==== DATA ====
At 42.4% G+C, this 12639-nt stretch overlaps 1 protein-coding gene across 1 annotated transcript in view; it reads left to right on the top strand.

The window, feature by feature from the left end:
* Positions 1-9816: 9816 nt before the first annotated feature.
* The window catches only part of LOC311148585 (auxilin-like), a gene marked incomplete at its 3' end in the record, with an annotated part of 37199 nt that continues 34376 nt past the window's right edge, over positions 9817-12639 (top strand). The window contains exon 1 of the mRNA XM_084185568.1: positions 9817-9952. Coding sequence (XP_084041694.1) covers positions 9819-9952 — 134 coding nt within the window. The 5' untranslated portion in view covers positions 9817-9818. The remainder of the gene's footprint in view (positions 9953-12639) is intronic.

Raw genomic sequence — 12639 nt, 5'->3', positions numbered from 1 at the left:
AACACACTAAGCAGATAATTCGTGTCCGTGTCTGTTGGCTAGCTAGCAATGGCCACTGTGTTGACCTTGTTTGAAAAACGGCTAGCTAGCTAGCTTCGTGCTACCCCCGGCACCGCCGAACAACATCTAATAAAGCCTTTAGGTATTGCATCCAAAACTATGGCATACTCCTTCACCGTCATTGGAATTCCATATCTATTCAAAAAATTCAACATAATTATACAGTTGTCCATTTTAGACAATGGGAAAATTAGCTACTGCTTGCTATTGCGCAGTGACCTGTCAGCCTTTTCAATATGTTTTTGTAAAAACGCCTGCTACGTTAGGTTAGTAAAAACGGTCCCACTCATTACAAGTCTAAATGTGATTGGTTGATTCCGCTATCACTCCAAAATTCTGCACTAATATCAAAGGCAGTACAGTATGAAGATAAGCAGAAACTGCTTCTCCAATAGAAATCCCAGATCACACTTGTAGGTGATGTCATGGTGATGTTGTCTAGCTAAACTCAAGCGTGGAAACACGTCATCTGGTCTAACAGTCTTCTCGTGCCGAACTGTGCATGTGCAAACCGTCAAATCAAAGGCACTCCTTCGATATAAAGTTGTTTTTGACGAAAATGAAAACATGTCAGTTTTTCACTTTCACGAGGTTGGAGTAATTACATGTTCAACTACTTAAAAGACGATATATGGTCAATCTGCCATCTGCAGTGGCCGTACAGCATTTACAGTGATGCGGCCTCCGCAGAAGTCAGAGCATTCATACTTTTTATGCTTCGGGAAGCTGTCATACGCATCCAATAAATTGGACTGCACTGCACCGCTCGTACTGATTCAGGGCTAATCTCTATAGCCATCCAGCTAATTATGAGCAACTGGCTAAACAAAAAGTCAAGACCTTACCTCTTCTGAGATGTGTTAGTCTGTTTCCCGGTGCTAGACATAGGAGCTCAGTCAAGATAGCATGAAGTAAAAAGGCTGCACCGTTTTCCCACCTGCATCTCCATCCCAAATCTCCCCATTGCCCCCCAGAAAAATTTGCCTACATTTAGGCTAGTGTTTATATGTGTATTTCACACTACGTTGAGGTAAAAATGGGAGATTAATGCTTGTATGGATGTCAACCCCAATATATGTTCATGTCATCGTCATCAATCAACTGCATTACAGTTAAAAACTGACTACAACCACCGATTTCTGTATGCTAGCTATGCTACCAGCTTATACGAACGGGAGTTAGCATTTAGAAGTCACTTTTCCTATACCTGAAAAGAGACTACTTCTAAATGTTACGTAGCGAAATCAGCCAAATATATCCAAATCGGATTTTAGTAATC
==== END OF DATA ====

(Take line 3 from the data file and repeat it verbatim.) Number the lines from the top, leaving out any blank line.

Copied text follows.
* Positions 1-9816: 9816 nt before the first annotated feature.